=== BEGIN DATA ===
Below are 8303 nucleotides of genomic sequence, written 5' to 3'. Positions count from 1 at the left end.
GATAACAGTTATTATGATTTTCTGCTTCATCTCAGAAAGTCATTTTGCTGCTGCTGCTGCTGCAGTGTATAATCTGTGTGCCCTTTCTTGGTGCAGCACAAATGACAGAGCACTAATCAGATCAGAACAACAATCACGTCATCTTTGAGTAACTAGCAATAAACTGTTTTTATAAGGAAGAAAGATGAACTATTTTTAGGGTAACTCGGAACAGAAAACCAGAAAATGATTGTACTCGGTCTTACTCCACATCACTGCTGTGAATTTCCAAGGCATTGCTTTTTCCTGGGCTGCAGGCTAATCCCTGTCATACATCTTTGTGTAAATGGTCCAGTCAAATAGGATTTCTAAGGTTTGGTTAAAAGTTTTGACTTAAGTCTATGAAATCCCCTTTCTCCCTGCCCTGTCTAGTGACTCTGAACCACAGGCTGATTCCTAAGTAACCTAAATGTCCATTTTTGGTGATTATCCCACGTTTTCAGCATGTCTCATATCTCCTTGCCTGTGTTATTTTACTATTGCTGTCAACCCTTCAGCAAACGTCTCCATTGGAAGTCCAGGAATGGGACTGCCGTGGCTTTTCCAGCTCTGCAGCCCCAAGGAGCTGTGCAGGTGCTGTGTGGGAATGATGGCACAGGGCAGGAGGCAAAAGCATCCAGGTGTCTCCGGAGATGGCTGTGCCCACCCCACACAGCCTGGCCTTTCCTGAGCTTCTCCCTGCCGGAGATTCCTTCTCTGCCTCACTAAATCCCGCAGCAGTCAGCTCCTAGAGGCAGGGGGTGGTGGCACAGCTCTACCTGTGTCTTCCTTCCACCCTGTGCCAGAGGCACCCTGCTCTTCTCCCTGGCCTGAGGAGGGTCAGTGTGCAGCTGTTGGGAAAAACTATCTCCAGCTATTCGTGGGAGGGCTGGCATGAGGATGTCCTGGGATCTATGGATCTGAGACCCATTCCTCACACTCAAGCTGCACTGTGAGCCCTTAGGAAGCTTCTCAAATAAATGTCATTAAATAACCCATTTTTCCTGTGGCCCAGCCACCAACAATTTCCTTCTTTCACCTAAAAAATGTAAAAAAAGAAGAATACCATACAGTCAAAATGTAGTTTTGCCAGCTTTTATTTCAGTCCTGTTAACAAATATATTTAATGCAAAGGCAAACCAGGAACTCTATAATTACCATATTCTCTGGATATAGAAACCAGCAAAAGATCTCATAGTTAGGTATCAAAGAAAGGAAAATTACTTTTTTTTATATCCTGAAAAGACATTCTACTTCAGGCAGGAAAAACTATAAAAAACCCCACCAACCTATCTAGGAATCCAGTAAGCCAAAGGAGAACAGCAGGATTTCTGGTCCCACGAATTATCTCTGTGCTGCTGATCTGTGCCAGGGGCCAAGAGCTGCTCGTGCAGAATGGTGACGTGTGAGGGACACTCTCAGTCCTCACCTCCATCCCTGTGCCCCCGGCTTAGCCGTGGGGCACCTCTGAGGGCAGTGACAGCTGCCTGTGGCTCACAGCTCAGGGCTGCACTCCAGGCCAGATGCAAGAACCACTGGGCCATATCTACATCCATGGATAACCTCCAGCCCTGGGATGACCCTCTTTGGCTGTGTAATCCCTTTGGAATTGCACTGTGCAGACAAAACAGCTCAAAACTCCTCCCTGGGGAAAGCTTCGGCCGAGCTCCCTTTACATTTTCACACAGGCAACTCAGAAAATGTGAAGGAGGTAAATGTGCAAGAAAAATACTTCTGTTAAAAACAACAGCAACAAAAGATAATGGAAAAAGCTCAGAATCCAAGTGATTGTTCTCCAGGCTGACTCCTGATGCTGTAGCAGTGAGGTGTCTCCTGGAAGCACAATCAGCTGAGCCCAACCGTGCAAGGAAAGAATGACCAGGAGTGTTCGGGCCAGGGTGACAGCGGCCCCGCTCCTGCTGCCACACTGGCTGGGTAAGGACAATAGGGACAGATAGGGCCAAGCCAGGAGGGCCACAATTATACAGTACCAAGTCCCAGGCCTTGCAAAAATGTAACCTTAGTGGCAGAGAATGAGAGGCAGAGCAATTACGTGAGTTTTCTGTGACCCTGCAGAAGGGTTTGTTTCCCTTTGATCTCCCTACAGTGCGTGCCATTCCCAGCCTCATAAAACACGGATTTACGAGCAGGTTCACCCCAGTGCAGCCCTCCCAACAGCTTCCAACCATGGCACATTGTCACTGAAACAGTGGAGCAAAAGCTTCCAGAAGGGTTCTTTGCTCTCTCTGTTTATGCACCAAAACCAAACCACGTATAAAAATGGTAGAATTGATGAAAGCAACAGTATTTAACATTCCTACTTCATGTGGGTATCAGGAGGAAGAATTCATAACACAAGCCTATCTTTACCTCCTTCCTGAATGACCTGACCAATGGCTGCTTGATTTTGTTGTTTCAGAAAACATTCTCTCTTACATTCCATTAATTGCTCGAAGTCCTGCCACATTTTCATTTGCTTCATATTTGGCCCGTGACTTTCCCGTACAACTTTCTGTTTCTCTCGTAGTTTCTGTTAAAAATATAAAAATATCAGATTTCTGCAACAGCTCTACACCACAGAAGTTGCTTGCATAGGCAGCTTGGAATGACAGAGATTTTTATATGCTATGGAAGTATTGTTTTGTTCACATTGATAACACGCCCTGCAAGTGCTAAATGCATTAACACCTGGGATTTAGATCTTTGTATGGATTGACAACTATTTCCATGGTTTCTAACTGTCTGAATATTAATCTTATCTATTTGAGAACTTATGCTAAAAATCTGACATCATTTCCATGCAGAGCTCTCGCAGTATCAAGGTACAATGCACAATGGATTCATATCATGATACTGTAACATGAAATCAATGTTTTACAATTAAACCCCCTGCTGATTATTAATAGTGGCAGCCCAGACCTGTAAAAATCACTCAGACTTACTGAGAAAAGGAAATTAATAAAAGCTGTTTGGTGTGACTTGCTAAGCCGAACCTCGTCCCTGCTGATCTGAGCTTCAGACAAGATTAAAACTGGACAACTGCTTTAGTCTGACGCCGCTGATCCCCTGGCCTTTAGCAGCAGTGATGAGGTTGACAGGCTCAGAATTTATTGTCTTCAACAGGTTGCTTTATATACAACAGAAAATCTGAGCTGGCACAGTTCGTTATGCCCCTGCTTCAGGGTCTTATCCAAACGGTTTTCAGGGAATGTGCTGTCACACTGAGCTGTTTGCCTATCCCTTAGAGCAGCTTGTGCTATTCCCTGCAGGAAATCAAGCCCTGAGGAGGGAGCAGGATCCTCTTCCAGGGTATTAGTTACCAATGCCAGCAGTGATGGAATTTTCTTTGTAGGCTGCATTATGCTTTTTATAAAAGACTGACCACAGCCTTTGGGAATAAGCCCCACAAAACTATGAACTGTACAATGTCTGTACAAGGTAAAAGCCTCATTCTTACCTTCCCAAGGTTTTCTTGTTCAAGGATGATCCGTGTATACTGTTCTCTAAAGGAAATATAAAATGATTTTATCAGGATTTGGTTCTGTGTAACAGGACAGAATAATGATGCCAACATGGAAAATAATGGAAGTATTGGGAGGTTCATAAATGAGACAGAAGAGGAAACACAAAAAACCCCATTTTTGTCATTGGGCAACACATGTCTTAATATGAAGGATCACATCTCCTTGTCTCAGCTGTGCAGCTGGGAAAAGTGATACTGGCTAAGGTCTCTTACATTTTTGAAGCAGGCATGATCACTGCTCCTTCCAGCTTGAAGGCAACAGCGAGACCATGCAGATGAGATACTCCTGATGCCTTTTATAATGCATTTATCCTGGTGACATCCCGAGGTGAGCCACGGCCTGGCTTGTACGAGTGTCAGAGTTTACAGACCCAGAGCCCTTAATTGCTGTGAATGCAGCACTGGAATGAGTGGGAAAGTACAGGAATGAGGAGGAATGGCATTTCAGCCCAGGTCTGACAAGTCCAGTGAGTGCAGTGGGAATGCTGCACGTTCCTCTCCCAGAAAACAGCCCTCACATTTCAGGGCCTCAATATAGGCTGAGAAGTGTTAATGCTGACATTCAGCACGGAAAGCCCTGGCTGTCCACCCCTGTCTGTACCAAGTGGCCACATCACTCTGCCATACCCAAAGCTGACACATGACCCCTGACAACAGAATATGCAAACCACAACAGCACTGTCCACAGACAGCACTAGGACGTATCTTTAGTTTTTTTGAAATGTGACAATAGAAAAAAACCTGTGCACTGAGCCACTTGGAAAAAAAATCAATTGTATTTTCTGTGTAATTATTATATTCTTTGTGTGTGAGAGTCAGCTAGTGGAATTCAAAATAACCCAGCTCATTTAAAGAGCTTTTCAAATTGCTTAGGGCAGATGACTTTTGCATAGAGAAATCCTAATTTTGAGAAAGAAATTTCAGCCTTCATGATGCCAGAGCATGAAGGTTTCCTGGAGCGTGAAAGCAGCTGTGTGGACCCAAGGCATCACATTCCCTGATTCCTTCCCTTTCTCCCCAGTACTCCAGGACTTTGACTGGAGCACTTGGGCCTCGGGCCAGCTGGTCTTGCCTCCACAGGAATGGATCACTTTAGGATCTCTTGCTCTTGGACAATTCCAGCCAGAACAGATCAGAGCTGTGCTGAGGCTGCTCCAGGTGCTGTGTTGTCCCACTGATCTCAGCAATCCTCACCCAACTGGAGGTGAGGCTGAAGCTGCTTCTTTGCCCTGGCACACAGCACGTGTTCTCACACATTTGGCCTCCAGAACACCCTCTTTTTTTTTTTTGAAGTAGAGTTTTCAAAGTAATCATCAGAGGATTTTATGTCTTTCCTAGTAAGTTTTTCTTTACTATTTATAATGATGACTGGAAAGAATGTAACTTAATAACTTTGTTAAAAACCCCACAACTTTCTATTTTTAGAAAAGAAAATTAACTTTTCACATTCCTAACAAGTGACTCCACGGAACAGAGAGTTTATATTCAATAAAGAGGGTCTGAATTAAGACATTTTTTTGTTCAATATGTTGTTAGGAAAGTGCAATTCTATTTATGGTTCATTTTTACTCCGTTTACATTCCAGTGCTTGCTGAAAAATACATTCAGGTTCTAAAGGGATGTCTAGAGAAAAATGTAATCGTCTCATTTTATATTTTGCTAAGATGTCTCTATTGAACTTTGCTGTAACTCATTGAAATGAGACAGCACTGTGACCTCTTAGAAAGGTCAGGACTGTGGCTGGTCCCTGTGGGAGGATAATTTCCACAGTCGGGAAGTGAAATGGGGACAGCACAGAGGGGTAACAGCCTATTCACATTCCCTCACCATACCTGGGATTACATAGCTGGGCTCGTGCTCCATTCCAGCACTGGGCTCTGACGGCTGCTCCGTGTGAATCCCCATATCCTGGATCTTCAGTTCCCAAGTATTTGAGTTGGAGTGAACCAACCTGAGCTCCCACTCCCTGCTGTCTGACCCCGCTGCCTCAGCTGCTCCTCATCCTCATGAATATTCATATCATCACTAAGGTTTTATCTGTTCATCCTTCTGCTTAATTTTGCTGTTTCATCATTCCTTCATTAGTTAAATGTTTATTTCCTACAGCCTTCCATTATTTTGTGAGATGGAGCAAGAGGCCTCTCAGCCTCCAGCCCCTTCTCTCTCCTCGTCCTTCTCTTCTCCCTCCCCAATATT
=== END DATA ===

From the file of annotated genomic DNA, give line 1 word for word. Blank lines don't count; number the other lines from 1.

Below are 8303 nucleotides of genomic sequence, written 5' to 3'. Positions count from 1 at the left end.